Numerous approaches and techniques are used for internal jugular vein cannulation.71–74 A high approach using the apex of a triangle formed by the two bellies of the sternocleidomastoid muscle and the clavicle may be used as a landmark for insertion (Fig. 48-4). With the use of the Seldinger technique, the success rate, even in neonates, approaches 75% on the first attempt and 90% to 95% on the second attempt.50 Cannulation of the right side virtually ensures a central location because the internal jugular vein, the superior vena cava, and the right atrium are in a straight line (see Fig. 48-4). Left-sided cannulation risks injury to the thoracic duct and possible pneumothorax because the apex of the lung is more cephalad on the left. In addition, if the catheter inserted on the left is too short, it is not unusual for the tip to rest against the wall of the superior vena cava, be position dependent, and possibly erode through the wall of the vessel. Figure 48-3 illustrates less desirable sites for catheter tips that may result in perforation. The principal advantage of the high approach is that the most common complication (arterial puncture, approximately 10%) is easily recognized and usually treated uneventfully. In one study, the effect individually and in combination of the simulated Valsalva maneuver (positive inspiratory pressure of 25 mm Hg for 10 seconds), liver compression, and Trendelenburg position to increase the cross-sectional area of the right internal jugular vein was investigated.75 A maximal mean increase in cross-sectional area of the right internal jugular vein was 17.4 ± 16.1% from baseline when all three maneuvers were combined. This effect was most pronounced in children 1 to 6 years of age and was clinically negligible in infants younger than 12 months of age. The effect on ease of catheter placement was not investigated.75 For neonates, a study using skin traction in infants less than 5 kg showed that a technique using tape for skin traction combined with ultrasound guidance increased internal jugular cross-sectional area and decreased the time for catheter placement.76–78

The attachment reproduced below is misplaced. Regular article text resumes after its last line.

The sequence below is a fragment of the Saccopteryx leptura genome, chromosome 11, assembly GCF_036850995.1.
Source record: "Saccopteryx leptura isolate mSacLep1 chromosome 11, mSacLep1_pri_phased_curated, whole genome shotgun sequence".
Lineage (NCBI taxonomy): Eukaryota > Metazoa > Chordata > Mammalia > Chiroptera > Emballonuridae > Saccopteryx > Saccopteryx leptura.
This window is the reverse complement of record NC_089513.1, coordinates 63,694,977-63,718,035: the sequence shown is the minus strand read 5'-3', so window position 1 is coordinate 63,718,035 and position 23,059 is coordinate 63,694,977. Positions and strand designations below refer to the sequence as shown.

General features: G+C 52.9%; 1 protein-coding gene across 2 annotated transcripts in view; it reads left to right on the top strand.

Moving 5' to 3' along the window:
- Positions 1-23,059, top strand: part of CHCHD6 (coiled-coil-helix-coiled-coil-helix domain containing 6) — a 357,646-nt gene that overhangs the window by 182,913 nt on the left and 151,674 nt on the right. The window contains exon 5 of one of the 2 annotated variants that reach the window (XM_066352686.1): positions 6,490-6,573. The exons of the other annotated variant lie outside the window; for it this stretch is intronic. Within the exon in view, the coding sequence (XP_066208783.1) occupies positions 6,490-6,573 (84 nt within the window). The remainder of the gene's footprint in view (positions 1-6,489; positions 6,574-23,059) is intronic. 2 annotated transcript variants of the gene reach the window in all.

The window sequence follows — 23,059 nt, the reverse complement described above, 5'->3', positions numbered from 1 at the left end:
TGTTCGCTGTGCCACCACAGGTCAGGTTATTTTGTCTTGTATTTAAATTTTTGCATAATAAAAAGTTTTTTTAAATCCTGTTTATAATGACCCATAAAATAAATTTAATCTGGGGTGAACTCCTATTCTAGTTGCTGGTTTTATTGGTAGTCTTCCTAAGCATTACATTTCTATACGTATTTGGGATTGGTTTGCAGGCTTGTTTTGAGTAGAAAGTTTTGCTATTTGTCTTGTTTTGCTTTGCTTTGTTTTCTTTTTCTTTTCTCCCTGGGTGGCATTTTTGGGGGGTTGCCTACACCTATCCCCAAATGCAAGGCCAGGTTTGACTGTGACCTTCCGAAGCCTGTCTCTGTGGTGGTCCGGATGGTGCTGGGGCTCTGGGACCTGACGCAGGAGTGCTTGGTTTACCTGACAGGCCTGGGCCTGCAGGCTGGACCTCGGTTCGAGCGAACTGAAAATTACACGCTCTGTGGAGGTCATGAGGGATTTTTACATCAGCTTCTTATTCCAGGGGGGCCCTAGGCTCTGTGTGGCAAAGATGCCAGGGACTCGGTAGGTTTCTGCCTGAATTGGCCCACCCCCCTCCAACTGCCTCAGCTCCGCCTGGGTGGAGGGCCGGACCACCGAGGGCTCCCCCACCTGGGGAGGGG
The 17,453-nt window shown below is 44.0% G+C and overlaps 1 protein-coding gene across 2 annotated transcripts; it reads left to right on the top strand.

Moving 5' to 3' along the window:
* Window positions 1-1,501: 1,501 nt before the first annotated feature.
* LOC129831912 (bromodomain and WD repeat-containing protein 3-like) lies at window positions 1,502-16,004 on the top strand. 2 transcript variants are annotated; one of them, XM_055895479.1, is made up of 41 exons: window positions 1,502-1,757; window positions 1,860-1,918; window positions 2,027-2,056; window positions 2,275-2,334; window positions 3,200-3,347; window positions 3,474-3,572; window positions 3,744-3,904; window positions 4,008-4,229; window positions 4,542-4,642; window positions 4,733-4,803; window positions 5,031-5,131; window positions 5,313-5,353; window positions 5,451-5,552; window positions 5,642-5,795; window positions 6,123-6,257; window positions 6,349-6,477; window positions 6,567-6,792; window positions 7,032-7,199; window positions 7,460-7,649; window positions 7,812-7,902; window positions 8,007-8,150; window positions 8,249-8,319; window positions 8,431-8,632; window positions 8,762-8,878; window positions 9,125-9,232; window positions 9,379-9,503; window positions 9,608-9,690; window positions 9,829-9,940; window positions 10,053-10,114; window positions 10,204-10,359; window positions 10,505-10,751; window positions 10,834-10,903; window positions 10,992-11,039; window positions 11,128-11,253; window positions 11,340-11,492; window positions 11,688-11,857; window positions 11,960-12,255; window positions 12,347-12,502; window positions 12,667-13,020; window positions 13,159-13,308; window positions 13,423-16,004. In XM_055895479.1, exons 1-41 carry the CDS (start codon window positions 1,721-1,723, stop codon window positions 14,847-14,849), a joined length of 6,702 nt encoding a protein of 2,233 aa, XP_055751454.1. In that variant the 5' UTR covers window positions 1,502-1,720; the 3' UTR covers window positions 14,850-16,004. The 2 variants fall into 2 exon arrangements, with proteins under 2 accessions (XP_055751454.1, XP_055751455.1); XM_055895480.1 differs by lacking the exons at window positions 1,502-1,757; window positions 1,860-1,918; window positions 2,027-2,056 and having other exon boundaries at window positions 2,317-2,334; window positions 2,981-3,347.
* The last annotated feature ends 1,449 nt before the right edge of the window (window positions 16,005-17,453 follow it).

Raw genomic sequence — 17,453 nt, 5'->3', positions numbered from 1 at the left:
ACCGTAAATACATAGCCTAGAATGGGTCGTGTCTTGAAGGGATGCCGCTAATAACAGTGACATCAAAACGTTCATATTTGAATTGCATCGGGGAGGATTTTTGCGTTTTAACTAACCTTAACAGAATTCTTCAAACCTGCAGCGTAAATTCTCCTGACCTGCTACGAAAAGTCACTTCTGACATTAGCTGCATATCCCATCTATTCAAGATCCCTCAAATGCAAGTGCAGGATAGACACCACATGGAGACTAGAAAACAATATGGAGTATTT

FIGURE 48-4 A, The anatomic relationships of major chest and neck structures. Note how the internal jugular vein is in close proximity to the carotid artery. Also note that a nearly straight line is formed by the internal jugular vein, innominate vein, superior vena cava, and right atrium (yellow hatched line); thus it is rare for a right internal jugular catheter to migrate anywhere but to the right atrium. B, The relationship of external anatomic landmarks to the anatomy illustrated in A. Note the triangle formed by the two bellies of the sternocleidomastoid muscle and the clavicle. 1, The preferred point of needle insertion at the apex of this triangle for internal jugular vein puncture. 2, The point of needle insertion for subclavian vein puncture. C, The anatomic landmarks as they would appear to an anesthesiologist. The needle is introduced at the apex of the triangle outlined in C and is directed at an angle of 30 degrees to the skin toward the ipsilateral nipple. This point of entry is generally half the distance between the mastoid process and the sternal notch. C, Clavicle; M and L, medial and lateral bellies of the sternocleidomastoid muscle (SCM).
1. Position the child as for external jugular vein cannulation but with a rolled towel under the center of the back to allow the head to be slightly extended (see Fig. 48-3 and Video 48-1 for positioning and the use of ultrasound to guide insertion). The head is turned slightly away from the side of insertion; turning the head too far to the side may result in compression of the vein and moving the vein in closer proximity to the carotid artery.
2. Locate the apex of a triangle formed by the two bellies of the sternocleidomastoid muscle. This point is usually where the external jugular vein crosses the sternocleidomastoid muscle or the midpoint between the mastoid process and the sternal notch.
3. Palpate the carotid artery. Introduce the needle just lateral to this artery at an angle of 30 degrees to the skin surface. If the internal jugular vein is superficial, a less acute angle may be indicated. While continuously aspirating, advance the needle toward the ipsilateral nipple a distance of no more than 2.5 cm. If no blood is freely obtained, slowly withdraw the needle while maintaining aspiration. The needle can compress the vessel on entry, and it straightens during withdrawal, allowing free aspiration of blood.